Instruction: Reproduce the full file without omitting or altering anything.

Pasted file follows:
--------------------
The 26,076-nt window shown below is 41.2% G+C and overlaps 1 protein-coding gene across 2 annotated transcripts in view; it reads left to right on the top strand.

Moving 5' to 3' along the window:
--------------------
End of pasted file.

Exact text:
The 26,076-nt window shown below is 41.2% G+C and overlaps 1 protein-coding gene across 2 annotated transcripts in view; it reads left to right on the top strand.

Moving 5' to 3' along the window: